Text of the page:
Bays. He always lived on bays. Not oceans. Bays. So then I went and moved to the ocean. The ocean is so untrustworthy and impractical, mostly for show, for surfers and occasional surf fishermen. You can't put a boat in every morning and row out serenely. It's hard to make a life of it if you live your life in boats.
How did my dad find himself cut off from boats and bays, cut off from the life he knew as a boy and the life he knew as a man in war? I think his exile from boats brought him much unhappiness.
Suddenly we were not in an area where people had boats as a matter of course; people did not have boats for fishing or getting to see relatives on the other side of the bay or for transporting oysters or corn. Boats were now about affluence and "recreation." We were trapped in Florida now, the emerging modern Florida of forgetfulness, a whole state selling itself as a place to escape from life.
Things got twisted around for my dad. He didn't know. He couldn't see it coming. He didn't know what happened but the world changed from the little world of Hampton Roads and Phoebus, Virginia. His ancestors were among those early English settlers back in the 1600s. They came over in boats and some of them stayed near boats generation after generation, I figure. Some of the records are hazy. Records got burned in wars and burned in fires and lost in hurricanes and just plain lost I figure. But apparently they stuck around that area because they were still there in time for me to get born in Portsmouth, Virginia.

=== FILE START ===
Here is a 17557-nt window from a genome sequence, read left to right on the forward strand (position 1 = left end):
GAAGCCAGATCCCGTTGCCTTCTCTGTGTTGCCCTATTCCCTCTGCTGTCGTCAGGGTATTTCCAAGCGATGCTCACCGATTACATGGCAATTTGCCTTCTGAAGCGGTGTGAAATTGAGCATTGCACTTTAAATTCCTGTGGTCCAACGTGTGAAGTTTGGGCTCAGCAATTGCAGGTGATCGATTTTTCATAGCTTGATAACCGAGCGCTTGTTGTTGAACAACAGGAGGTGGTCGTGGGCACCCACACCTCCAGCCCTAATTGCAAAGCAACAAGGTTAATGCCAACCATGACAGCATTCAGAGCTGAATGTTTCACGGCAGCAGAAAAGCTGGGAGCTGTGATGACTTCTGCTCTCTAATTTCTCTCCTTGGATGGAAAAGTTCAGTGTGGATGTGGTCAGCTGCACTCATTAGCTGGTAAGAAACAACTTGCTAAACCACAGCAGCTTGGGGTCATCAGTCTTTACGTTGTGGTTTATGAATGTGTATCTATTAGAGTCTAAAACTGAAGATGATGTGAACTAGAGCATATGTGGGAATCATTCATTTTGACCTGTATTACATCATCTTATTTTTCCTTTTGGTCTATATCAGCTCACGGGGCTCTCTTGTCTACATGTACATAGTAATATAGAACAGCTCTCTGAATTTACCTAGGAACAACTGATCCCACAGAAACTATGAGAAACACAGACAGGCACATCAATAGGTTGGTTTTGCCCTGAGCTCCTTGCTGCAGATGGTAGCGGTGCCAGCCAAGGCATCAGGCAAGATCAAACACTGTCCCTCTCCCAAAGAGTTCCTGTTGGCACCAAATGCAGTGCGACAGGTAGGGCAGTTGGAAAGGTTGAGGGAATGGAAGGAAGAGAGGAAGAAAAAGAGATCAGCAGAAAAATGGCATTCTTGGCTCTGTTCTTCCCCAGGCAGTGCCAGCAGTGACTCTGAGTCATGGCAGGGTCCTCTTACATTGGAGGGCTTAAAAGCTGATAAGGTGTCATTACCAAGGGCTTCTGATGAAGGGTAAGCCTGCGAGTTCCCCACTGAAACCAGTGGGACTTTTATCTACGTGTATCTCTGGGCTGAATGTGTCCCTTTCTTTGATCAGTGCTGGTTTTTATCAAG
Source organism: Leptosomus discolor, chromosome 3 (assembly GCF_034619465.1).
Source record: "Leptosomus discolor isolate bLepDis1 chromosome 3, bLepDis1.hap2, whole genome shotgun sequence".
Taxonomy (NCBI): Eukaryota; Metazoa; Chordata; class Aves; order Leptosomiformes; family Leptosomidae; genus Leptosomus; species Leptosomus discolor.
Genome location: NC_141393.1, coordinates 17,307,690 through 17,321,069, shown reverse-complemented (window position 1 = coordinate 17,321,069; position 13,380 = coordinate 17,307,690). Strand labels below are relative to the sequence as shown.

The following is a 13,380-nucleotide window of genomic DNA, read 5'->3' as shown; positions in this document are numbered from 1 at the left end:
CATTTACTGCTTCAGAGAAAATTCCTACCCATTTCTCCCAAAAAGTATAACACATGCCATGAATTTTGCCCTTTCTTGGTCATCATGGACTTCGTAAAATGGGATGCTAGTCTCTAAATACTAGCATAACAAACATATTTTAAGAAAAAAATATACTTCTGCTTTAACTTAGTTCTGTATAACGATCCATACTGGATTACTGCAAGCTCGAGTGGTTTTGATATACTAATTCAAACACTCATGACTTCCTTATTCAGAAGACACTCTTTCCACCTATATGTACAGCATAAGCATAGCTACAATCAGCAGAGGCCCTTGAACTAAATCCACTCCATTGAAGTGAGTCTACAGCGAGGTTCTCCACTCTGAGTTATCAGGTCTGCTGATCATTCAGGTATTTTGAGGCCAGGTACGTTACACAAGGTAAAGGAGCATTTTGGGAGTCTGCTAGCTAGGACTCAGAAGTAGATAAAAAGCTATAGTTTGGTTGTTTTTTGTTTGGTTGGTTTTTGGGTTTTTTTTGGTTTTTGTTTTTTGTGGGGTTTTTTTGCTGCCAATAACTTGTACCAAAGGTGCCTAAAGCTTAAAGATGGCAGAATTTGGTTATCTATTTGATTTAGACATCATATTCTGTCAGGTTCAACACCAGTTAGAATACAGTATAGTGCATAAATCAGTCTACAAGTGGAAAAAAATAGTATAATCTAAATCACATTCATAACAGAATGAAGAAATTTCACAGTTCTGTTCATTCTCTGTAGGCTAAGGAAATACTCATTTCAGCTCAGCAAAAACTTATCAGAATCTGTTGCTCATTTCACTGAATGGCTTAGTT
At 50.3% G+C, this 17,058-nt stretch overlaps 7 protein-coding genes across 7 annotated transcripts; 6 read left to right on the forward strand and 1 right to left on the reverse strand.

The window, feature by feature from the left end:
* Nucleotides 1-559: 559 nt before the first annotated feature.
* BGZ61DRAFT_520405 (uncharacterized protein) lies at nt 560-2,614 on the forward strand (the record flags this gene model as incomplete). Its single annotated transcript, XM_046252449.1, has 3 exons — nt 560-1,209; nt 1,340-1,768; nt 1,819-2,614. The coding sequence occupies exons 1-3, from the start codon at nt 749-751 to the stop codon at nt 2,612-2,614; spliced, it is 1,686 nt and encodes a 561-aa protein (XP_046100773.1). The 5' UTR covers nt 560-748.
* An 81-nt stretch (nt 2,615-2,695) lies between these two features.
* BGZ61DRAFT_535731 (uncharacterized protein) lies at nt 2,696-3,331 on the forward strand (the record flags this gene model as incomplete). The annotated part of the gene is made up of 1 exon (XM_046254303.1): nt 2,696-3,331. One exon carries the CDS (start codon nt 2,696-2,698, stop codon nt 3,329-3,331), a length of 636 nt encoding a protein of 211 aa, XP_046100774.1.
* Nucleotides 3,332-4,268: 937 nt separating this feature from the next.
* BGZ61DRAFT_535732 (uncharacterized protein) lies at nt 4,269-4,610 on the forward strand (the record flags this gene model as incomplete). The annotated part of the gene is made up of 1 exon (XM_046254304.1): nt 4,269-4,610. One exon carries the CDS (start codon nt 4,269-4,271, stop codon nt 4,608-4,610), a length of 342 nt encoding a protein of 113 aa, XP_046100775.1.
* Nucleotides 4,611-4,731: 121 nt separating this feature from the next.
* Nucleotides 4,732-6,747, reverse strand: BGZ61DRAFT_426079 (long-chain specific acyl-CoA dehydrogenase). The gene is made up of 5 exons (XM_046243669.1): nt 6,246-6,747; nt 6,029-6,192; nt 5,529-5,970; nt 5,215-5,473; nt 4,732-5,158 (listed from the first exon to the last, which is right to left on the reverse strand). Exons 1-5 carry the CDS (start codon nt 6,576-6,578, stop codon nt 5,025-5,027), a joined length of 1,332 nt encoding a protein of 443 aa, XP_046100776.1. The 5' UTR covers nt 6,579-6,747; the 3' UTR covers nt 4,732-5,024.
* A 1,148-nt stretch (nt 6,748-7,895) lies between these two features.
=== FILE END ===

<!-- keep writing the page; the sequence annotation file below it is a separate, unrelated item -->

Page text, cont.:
The sheriff warns Brando to get out of town but Anna Magnani talks him into staying for the grand opening of her confectionery. So of course they all go up in flames, Southern style. They loved each other but didn't understand each other and went up in flames together.
My response to the death of my father has been muted so far; I was able to say goodbye to him on the phone the day before he died. I can't fly on a plane because I'm still recovering from surgery. So I won't be able to attend any kind of funeral or memorial, but I doubt there will be anything fancy done, unlike the funeral for his brother Hall, which was quite an event, with Hall lying in state in the open casket in the dining room (in the casket made by Hall's sons, my cousins), and the full honor guard and salute by the Marines, as he was one of those guys on Iwo Jima. I think my dad will go quietly, as he would prefer.
My mother wasn't much for boats. I think that's the big difference right there. She was a land person and he was a water person. They were both of English blood but his was the seagoing England and hers was the tea-drinking and farming England. That's what happened. She was trying to be civilized English like her mother but also longed to live on the land like her Norwegian dad. So after they divorced she moved up to the woods and turned out to be a fierce digger in dirt, a fierce builder of savage and primitive shelter for her solitude. In May, after she died, we scattered her ashes up there on that hill in Virginia where she lived. My dad didn't understand her. I don't blame him. How can you understand somebody you love? It doesn't work that way.